UPDATE: Contest Winner(s) at the end of the post
What does tenkara mean to you? (Contest)
There are a couple of tenkara contests going around at the moment, like the one at Karel’s tenkaraonthefly.net, where you can tell your tenkara story for a free line holder.
To celebrate the enthusiasm of tenkara anglers, and the introduction of our new fly boxes, we decided to get in the contest bandwagon and give away one of our awesome new boxes.
How do you win it? Simple:
The word tenkara is often taken to mean “from heaven” (“ten” = “heaven” and “kara“=”from”. But because of the way it is written no one knows for sure what the original meaning was. It is relatively open to interpretation.
If you were to give the term tenkara a meaning, what would it be?
Please post your response here in this format: 2-4 words for the meaning, with a 3-4 sentences on why you decided on that meaning.
My wife will pick the winning response based on: its philosophical meaning, likelihood that it could actually be used in relation to fishing, the logic expressed to indicate that likelihood or personal reason. She will not be given the name of the author of the response.
Contest ends on March 15th at midnight.
There were a LOT of great responses, and it was very difficult to pick them, but my wife had to pick one winner for the bamboo box. Margaret ended up also assigning a second winner for the thoughtfulness in the response, so Judy Cole will be receiving a copy of The Fly Fish Journal for the poem she wrote.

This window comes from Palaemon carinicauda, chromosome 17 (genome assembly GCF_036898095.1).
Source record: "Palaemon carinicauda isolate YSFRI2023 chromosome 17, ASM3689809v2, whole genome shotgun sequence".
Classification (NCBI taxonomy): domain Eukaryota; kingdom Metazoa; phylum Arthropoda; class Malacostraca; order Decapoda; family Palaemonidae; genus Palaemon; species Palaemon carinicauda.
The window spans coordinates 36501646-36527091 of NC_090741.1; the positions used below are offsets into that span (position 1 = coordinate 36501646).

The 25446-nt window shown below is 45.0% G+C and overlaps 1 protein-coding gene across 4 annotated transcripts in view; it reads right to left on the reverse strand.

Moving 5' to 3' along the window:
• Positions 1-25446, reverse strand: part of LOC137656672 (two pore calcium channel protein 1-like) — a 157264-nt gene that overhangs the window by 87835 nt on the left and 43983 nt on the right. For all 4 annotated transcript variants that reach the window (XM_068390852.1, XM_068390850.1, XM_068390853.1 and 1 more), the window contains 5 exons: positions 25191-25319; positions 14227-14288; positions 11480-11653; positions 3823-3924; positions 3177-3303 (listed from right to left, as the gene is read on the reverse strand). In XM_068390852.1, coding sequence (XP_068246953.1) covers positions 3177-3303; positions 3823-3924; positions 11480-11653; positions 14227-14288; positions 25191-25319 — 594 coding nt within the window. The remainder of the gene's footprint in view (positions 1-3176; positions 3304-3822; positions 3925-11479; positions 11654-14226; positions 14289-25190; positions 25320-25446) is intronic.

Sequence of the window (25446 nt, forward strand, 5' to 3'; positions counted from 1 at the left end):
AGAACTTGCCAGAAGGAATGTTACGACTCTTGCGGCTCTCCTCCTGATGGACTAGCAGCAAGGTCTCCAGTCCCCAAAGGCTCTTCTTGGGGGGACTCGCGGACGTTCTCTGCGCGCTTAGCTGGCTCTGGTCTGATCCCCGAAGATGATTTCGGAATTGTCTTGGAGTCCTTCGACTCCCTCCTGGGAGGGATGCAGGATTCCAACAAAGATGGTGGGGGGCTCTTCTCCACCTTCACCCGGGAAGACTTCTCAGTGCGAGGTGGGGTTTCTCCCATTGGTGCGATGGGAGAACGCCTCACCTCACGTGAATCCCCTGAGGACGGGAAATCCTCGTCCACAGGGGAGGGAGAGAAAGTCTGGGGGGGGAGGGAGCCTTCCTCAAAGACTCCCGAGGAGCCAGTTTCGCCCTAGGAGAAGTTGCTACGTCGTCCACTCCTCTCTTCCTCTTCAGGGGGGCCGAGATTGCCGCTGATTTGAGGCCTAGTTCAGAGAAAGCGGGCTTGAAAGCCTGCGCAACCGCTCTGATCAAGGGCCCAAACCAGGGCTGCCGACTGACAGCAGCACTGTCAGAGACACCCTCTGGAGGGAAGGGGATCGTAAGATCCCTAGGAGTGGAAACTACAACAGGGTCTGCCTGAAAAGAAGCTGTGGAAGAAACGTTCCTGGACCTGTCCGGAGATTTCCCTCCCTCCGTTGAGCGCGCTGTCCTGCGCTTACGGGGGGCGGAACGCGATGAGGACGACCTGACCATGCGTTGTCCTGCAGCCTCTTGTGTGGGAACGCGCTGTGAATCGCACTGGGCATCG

Synergy of simplicity and skill
Tenkara fishing simplifies the equipment needed to the basics. With skill the more you know the less you need. Synergy exist when two or more agents interact to produce a combined effect that is greater than the sum of the their separate effects. Simplified gear combined with skill creates a fishing experience that is delightfully satisfying or even heavenly that is greater than expected once experienced.
Tenkara – Joy in the High Country
Up the dappled trail
Through pine-scented air
On any day of our summery season
With packs so light, they can hardly be felt
A mere trifle on our backs
On still lively legs, we crest the moraine,
And view a sudden meadow
Vivid with riotous, lush colors of flower and grass that
Snatch our breath
We celebrate in the dancing, lambent light
sparkling off the meandering stream
Quicker than a marmot can steal your pack off a summy rock,
The rod is out and the fly on the water,
my husband already rejoicing, “First one of the day!”